Monday, September 24, 2007

"The Ramones weren't punk" says Estate Agent

There's a strong piece on Stereogum this evening, which not only dissects John Lydon's tiresome "aaah! what a quixotic type I am" Spin interview (neither The Clash nor The Ramones were punk, apparently) but also digs out this:



Yes, that's Lydon on Judge Judy. Let's use that as our calibration point as we measure his words on The Clash:

I never liked any of the Clash stuff, though ... And I never considered the Clash punk. Joe was alright. He was very sweet-natured. But he came from a different music background. He'd already tried the pub-band circuit, so he hopped onto punk.

The best thing about the Judy piece is the caption which explains who Lydon used to be underneath his name.


3 comments:

Anonymous said...

"But he came from a different music background. He'd already tried the pub-band circuit, so he hopped onto punk."

I don't see what relevance that has. Punk gave many people a chance to reinvent themselves - that was part of what it was about. Someone should remind Lydon that before Punk he was a Hawkind fanatic with hair down to his arse.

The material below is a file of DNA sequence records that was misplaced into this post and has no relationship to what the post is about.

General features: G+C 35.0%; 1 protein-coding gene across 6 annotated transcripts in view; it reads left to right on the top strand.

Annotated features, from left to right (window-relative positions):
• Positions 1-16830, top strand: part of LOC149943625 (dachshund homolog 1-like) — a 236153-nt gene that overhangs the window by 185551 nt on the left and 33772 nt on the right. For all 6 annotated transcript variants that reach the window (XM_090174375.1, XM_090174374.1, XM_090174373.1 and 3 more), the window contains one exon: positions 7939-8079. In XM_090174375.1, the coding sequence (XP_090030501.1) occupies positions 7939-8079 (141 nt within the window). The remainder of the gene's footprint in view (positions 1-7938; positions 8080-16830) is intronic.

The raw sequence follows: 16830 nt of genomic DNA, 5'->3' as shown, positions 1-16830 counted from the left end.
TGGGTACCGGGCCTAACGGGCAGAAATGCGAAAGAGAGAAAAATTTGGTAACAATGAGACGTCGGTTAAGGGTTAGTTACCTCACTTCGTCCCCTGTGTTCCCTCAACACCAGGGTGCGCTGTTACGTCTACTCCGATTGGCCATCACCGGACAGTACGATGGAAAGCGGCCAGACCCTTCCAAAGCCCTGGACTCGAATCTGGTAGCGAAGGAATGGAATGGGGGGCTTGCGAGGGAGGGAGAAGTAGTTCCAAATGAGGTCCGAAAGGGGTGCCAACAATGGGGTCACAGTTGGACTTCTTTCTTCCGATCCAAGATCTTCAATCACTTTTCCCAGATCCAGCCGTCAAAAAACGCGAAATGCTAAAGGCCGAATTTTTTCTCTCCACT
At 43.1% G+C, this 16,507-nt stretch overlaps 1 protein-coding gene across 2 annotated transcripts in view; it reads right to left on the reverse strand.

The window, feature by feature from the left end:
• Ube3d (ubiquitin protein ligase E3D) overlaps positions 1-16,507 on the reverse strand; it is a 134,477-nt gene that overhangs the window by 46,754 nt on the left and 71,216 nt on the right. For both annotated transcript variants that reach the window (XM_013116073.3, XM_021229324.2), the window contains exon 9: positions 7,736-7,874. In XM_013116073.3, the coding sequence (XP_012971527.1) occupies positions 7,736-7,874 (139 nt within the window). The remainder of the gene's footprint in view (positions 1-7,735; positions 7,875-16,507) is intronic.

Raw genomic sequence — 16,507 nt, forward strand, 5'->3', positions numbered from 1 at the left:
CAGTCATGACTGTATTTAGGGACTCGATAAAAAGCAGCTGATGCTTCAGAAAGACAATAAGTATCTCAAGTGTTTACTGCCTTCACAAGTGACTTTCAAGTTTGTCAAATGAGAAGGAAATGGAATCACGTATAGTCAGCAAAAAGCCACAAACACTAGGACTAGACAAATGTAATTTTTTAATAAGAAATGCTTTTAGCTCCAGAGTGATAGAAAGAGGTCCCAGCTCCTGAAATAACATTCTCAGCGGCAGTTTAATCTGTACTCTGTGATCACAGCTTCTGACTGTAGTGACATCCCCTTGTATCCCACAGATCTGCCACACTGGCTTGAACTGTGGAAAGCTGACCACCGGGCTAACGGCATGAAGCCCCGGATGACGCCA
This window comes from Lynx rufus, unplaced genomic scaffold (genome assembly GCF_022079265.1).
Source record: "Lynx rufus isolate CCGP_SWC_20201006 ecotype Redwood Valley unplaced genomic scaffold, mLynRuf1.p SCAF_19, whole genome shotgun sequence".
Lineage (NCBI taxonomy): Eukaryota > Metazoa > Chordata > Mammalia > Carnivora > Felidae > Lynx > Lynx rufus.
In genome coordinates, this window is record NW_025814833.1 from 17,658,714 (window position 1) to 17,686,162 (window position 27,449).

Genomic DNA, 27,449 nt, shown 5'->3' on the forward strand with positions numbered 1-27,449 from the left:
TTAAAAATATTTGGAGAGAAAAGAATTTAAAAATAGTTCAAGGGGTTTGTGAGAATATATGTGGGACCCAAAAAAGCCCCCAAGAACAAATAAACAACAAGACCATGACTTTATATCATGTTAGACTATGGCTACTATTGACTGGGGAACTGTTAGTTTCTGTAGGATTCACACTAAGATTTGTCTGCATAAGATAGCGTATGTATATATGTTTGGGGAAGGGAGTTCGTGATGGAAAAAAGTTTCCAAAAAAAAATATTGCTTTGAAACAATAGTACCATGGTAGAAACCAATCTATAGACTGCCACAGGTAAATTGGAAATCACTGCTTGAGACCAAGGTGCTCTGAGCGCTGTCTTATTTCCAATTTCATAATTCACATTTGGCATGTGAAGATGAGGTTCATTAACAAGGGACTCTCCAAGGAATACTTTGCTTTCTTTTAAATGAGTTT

I've always felt Lydon's vitriol toward the clash - which seems to have diluted since Strummer's death - was primarily due to the petty jealousy of the Pistols being completely eclipsed by Strummer and the boys.

Anonymous said...

But he's so funny to watch though, like a cartoon character or something!

James said...

I heard the Sex Pistols' Grundy interview in full for the first time this morning (it's on that spiffing Interviews CD the Guardian gave away on Saturday). The scary thing is I've never heard it in full from start to finish before, but soon realised I'd heard every single line of it, mainly from chopped-up clips that I've seen on 'Top 100' TV list shows.

Hearing it in full was a whole different experience; Clip-shows usually focus on the fact that it was noteworthy because somebody swore on teatime TV, but what I found more interesting was the way in which it descended from typically bland introduction into drunken cage-rattling carnage in about 60 seconds. In edited highlights, the group come across as shocking. In full though, they just seem bored. The most shocking part wasn't someone saying 'dirty fucker' at 6.30pm, but the way that the prime-time interviewer dealt with the situation (after, bizarrely, admitting to being drunk). He went from cosy chatshow host to sub-Jeremy-Kyle bear-baiter within seconds. I suppose today's equivalent would be Adrian Chiles handing Pete Doherty another syringe on the One Show and saying "Go on, stick this one in your scrotum. Dare ya"

Curse you Kate Thornton, why did you never point that bit out to me?

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